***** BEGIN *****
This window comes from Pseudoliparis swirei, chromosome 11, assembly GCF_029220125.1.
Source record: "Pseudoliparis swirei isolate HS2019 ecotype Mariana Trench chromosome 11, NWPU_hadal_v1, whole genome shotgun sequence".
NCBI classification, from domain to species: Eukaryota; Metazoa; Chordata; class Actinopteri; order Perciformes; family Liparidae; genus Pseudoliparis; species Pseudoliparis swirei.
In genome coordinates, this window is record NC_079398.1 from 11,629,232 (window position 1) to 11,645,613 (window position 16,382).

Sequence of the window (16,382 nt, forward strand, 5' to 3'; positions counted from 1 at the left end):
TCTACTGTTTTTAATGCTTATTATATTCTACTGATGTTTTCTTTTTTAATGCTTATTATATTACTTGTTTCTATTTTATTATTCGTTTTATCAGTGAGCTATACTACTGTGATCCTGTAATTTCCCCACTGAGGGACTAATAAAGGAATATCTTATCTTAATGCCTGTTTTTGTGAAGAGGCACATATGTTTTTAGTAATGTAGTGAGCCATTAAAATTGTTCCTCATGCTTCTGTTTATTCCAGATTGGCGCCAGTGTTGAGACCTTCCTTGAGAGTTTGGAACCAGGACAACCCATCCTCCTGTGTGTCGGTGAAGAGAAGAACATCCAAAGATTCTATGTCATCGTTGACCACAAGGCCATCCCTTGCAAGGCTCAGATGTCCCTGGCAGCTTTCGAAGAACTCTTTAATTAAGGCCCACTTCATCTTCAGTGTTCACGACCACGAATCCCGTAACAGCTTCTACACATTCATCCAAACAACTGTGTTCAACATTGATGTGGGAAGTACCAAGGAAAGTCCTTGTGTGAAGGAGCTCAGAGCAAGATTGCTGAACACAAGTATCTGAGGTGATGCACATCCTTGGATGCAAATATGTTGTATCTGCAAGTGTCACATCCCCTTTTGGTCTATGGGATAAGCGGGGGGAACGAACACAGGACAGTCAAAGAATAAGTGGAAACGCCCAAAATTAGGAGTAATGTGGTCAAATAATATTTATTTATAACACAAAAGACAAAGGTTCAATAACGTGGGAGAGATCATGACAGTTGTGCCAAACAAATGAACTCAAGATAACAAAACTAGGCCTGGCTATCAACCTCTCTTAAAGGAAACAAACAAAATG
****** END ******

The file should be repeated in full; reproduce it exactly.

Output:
This window comes from Pseudoliparis swirei, chromosome 11, assembly GCF_029220125.1.
Source record: "Pseudoliparis swirei isolate HS2019 ecotype Mariana Trench chromosome 11, NWPU_hadal_v1, whole genome shotgun sequence".
NCBI classification, from domain to species: Eukaryota; Metazoa; Chordata; class Actinopteri; order Perciformes; family Liparidae; genus Pseudoliparis; species Pseudoliparis swirei.
In genome coordinates, this window is record NC_079398.1 from 11,629,232 (window position 1) to 11,645,613 (window position 16,382).

Sequence of the window (16,382 nt, forward strand, 5' to 3'; positions counted from 1 at the left end):
TCTACTGTTTTTAATGCTTATTATATTCTACTGATGTTTTCTTTTTTAATGCTTATTATATTACTTGTTTCTATTTTATTATTCGTTTTATCAGTGAGCTATACTACTGTGATCCTGTAATTTCCCCACTGAGGGACTAATAAAGGAATATCTTATCTTAATGCCTGTTTTTGTGAAGAGGCACATATGTTTTTAGTAATGTAGTGAGCCATTAAAATTGTTCCTCATGCTTCTGTTTATTCCAGATTGGCGCCAGTGTTGAGACCTTCCTTGAGAGTTTGGAACCAGGACAACCCATCCTCCTGTGTGTCGGTGAAGAGAAGAACATCCAAAGATTCTATGTCATCGTTGACCACAAGGCCATCCCTTGCAAGGCTCAGATGTCCCTGGCAGCTTTCGAAGAACTCTTTAATTAAGGCCCACTTCATCTTCAGTGTTCACGACCACGAATCCCGTAACAGCTTCTACACATTCATCCAAACAACTGTGTTCAACATTGATGTGGGAAGTACCAAGGAAAGTCCTTGTGTGAAGGAGCTCAGAGCAAGATTGCTGAACACAAGTATCTGAGGTGATGCACATCCTTGGATGCAAATATGTTGTATCTGCAAGTGTCACATCCCCTTTTGGTCTATGGGATAAGCGGGGGGAACGAACACAGGACAGTCAAAGAATAAGTGGAAACGCCCAAAATTAGGAGTAATGTGGTCAAATAATATTTATTTATAACACAAAAGACAAAGGTTCAATAACGTGGGAGAGATCATGACAGTTGTGCCAAACAAATGAACTCAAGATAACAAAACTAGGCCTGGCTATCAACCTCTCTTAAAGGAAACAAACAAAATG